Cougar Gold says won't mine unless wilderness protection removed, county supervisors divided
Cougar Gold, a gold mining exploration company with claims in the Bodie Hills Wilderness Study Area, said yesterday that they won't continue their exploratory drilling until the "regulatory purgatory" of the Wilderness Study Area designation is removed from the hills.
Despite their request for support for this from the Mono County Board of Supervisors, who, regardless, cannot change the designation (but could support a bid by Congress to do so) the supervisors gave the mining company executives who attended the meeting no clear answer.
Two supervisors said they supported the wilderness designation (Larry Johnston and Byng Hunt), two said they opposed it (Vikki Bauer and Tim Hansen) and District 2 Supervisor Hap Hazard said he was uncommitted at this time.
At least 120 people filled the Bridgeport Memorial Hall room Tuesday afternoon hoping to hear specifics from Cougar Gold about what exactly it is the company is planning on their claims in the Bodie Hills,
but the four hour meeting left most with as many questions as answers.
The company, including a George W. Bush administration attorney and former UN Ambassador Mark Wallace, the President of Tigris Financial Group Ltd which owns Cougar Gold. stated that although the company believes there is "something very interesting out there", they could not tell exactly what kind of mine, nor how big it might be, and correspondingly, what kind of economic benefits or environmental harm it might bring at this time.
More exploratory drilling is needed, Wallace said. And that won't occur until the Wilderness Study Area designation is gone.
If so, that leaves the whole issue, once again, perfectly in limbo. According to Tim Hansen, North County's supervisor, another meeting Tuesday evening was dominated by pro-mining Bridgeport and North County residents (this was a Town Hall style meeting sponsored by Cougar Gold and no board members except Hansen attended the meeting).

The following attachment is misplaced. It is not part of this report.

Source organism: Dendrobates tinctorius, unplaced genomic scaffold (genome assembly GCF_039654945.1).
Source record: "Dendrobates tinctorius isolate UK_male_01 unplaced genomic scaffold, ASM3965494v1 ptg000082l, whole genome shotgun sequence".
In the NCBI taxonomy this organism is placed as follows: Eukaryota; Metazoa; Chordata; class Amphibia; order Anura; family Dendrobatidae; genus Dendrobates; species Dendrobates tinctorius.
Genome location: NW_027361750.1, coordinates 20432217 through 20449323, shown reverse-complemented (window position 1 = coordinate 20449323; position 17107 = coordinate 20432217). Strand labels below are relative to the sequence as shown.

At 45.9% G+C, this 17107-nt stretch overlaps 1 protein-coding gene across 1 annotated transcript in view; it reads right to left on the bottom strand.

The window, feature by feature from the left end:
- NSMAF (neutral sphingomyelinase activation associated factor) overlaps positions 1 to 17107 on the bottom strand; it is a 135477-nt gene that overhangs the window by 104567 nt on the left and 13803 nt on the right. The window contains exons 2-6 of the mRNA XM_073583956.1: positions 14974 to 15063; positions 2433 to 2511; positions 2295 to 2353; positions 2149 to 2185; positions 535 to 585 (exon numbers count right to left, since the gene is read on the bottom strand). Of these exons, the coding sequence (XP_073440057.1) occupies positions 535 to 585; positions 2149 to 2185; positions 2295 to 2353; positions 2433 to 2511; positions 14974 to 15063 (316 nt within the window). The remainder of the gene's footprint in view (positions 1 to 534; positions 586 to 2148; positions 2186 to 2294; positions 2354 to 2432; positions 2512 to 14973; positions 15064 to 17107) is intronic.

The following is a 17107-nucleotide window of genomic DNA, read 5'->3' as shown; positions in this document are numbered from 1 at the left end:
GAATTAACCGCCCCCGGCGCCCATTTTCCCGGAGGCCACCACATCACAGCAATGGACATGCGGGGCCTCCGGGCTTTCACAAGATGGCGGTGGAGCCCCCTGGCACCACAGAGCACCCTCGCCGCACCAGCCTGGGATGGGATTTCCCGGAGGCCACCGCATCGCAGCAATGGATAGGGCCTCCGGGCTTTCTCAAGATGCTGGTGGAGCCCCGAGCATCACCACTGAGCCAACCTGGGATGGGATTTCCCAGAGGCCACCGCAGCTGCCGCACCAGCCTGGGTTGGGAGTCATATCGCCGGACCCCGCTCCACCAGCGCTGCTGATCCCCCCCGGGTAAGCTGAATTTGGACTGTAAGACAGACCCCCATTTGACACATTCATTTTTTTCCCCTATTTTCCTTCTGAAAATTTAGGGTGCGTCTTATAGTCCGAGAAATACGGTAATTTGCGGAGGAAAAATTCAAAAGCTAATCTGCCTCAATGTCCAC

The afternoon meeting was heavy on the conservation community interests.
In the end, the discussion appeared to be split between Mono County residents relatively evenly, in terms of who spoke for and against pushing for a mine and/or removing the wilderness designation from the site.
The board of supervisors are split down the middle, with tie-breaker Hazard unwilling to show his hand.
The site was recommended for removal from potential wilderness designation in 1991 by the land manger for the site, the Bureau of Land Management, due in large part to its high number of mineral resource claims. But, it was also selected by the BLM in the first place as a potential wilderness, due to other outstanding features, including biological diversity, rare species, and more.
Getting the Wilderness Study designation removed will take an act of Congress, regardless of what local officials do. With the Rep. Buck McKeon bill that pushed to eliminate the wilderness protection from the area dead after last years's Congress adjourned, at least Supervisor Hazard suggested that neither McKeon nor conservation-minded Senator Barbara Boxer has the time or interest to take on such a fight right now.
"They have more things to worry about right now," he said.
More details on this story will be available in the print edition of the Mammoth Times this Friday.